Sunday, thankfully, was clear, with a surprisingly warm forecast for May. Rosemary peeked out the window and smiled. Fabricio watched her dreamily, still blurry-eyed from his early alarm. It was only 8 am; he had an ‘RA meeting thing’ to attend in half an hour.

“It’s beautiful out there!” exclaimed Rosemary with childish delight. “Let’s do something outside!”

“Wanna do a walk along the waterfront? Pretend we just got off a cruise? Act like tourists for a while?”

“That would be perfect! Or… what about the Olympic Sculpture Park? It’s right near the SAM, and it’s been ages since I’ve been.”

“You know, I’ve been here four years and I’ve still never done that. It’s a date.”

Rosemary grinned, flitted over to him, and bent back his head in a giddy kiss. He moaned into her mouth, meeting her with his tongue. His arms went around her, then slid down her back to cup her ass. She wiggled flirtatiously, nipping him as she pulled away.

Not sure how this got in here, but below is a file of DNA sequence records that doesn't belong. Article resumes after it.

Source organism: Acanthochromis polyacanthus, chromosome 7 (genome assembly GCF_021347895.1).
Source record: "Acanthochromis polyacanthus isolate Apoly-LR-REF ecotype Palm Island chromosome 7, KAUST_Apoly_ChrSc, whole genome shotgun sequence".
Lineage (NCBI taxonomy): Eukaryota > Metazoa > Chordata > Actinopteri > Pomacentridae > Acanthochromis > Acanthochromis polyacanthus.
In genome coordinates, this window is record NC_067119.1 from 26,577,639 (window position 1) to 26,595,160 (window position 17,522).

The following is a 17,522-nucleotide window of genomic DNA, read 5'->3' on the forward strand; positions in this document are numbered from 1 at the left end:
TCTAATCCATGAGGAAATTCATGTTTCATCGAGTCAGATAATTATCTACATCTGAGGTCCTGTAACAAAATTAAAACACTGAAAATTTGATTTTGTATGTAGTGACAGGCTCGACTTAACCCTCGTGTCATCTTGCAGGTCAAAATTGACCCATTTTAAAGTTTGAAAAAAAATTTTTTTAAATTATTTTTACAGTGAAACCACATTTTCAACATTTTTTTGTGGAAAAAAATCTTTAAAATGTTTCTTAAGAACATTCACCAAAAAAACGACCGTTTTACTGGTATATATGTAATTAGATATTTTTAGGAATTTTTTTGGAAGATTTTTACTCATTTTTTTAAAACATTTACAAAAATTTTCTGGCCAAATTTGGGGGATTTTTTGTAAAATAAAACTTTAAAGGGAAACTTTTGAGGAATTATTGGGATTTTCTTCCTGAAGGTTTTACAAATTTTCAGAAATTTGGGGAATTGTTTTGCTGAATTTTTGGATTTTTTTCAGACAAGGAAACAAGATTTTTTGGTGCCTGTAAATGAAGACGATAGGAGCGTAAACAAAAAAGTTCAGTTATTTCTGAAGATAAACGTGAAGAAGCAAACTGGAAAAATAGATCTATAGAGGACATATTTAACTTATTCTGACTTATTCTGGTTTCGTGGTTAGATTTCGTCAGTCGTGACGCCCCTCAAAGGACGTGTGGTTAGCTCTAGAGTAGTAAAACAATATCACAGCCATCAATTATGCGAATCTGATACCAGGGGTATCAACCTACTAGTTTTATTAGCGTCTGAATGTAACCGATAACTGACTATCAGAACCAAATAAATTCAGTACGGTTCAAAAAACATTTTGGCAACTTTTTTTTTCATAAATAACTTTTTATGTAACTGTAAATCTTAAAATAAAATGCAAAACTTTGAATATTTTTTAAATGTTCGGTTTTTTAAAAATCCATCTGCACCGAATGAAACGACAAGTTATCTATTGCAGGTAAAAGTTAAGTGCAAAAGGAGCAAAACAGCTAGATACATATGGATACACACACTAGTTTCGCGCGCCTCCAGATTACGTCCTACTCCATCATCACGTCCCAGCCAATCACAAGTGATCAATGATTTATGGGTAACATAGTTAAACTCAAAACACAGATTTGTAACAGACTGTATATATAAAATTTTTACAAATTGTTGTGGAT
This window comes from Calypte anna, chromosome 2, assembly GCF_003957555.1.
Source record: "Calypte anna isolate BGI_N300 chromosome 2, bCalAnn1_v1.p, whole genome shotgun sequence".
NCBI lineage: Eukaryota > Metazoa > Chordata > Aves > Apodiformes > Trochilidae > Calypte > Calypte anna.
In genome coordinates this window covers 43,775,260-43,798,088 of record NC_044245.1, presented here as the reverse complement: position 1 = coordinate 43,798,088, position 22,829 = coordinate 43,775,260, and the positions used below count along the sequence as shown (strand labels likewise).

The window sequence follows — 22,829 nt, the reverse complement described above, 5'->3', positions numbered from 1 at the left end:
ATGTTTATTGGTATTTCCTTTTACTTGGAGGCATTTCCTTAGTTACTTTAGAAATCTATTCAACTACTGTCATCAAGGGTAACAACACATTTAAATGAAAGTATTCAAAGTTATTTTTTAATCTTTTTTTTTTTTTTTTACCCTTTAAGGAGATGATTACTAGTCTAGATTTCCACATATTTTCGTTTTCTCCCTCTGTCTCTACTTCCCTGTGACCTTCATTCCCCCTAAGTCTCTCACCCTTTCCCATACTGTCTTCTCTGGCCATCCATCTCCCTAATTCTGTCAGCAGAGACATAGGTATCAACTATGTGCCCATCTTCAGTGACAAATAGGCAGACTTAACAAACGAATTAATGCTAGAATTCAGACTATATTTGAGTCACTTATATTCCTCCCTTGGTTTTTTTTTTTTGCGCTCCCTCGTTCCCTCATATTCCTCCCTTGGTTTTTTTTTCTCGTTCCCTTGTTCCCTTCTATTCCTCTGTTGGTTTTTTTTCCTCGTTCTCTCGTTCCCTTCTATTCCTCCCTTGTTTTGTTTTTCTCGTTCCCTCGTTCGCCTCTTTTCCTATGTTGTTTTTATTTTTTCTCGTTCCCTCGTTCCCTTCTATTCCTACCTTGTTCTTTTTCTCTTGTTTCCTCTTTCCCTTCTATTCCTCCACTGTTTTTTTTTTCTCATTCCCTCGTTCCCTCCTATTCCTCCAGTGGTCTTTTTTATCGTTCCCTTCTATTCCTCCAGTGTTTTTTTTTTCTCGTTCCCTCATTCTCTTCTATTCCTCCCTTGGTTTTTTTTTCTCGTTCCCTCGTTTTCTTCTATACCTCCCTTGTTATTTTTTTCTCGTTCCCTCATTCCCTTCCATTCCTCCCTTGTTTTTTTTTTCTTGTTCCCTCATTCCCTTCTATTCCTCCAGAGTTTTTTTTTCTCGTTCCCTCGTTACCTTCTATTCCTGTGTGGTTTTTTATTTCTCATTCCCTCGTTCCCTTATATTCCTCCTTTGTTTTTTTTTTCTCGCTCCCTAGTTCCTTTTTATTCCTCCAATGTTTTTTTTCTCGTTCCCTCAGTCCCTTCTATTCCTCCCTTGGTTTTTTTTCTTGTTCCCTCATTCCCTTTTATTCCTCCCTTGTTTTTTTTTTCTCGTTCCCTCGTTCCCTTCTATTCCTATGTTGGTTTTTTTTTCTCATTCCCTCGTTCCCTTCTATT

“Don’t you have a work thing this morning?”

“Don’t remind me,” he groaned. “It’s the last thing I want to do. Thank God this is the last quarter. Soon I won’t have to deal with this shit anymore.”

“Don’t be lazy. Anyway, I’ll be right here, waiting for you.” She flopped out on the bed, wriggling and spreading out as much as possible, pushing him to the very edge. With a saucy grin, she pulled the covers up to her chin and snuggled deep inside. “So while you’re at your meeting you can think about me, all toasty in bed, the whole thing to myself, snug as a bug in a rug…”

“Oh, don’t make me spank you again.”

She batted her eyes at him, giggling. He laughed, shaking his head as he hauled himself out of bed and into his chair. With a yawn, he rolled off to the closet, grabbed an outfit, then headed out for a morning shower and a way-too-early RA meeting.

When he returned an hour and a half later, Rosemary was up and dressed, making instant oatmeal for breakfast in Fabricio’s little electric hot pot. He smiled when she handed him a cup of tea and a conciliatory cookie.

“Thanks,” he said. His voice sounded a little distant, like his mind was on something else.

“You okay?” asked Rosemary, absently stirring the oatmeal.